A century-old building in downtown Sacramento that became a rundown hotel, then sat boarded up and vacant for the past seven years, was unveiled Monday as a block of 22 affordable studio apartments with sleek architectural touches.
“This truly is much-needed affordable housing for people who are working downtown,” said developer Ali Youssefi, of Sacramento-based CFY Development.
The Ridgeway Studios, on 12th Street, are among a growing number of housing units in the central city that have replaced shabby hotel rooms with modern, livable quarters for formerly homeless and low-income residents. They include a 150-unit glass-and-brick apartment tower at Seventh and H streets that opened last year and the 104-apartment Hotel Berry, at Eighth and L streets, which reopened in the fall of 2012 after a $25 million facelift.
The projects are part of the city’s effort to to revitalize the downtown area while continuing to maintain a supply of affordable housing. In 2006, the city adopted an ordinance aimed at ensuring a continued supply of single-occupancy rooms downtown. It requires that 712 units remain for low-income residents in the city core.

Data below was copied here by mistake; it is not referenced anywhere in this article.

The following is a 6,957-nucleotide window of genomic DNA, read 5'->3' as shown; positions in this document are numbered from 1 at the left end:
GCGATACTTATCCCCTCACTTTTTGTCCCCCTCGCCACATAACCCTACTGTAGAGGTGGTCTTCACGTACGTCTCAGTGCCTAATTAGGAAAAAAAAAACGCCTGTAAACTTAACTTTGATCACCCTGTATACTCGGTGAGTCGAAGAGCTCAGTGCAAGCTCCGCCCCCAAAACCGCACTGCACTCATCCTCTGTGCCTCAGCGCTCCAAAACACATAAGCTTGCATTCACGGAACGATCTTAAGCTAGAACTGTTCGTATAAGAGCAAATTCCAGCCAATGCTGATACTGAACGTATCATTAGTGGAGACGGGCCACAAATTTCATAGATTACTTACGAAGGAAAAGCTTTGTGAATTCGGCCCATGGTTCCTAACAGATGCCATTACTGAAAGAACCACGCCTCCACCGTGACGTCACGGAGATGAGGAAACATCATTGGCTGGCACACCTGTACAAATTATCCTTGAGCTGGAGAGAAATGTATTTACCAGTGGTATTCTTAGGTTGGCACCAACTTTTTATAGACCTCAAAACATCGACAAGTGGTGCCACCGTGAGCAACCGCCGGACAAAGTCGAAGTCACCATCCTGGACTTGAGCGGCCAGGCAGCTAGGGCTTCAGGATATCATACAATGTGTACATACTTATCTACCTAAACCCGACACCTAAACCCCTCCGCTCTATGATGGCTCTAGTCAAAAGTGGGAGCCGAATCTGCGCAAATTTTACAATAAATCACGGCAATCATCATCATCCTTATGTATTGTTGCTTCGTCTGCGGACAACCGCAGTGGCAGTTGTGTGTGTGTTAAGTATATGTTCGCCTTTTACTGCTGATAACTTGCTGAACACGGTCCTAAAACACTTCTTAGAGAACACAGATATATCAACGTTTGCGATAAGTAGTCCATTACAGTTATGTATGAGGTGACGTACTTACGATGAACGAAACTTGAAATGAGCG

To that end, the city has contributed hefty subsidies in recent years to revamping units for low-income tenants. The Sacramento Housing and Redevelopment Agency contributed $10.1 million to the Hotel Berry renovation. The agency devoted about $1.2 million in federal funds toward Ridgeway Studios’ $6.9 million price tag. The cost of the latest project works out to nearly $314,000 per apartment.
The before-and-after photographs displayed in Monday’s open house at Ridgeway told the story of the building’s renovation. The four-story structure was built around 1912 as lodging for Sacramento workers. Over time it fell into disrepair, with a crumbling facade and 58 dingy hotel rooms. Residents shared common baths, and there were no usable kitchen facilities.
Today, each apartment has a full kitchen with granite counters and stainless-steel appliances. White-framed windows let in generous light. The building has a color scheme of gray, white and black, with exposed pipes, giving it a modern, upscale feel.
The apartments will rent for $350 to $450 each, and residents must earn from 30 percent to 40 percent of Sacramento County’s median income. That works out to roughly $15,000 to $20,000 for an individual, according to the U.S. Department of Housing and Urban Development.
Call The Bee’s Hudson Sangree, (916) 321-1191.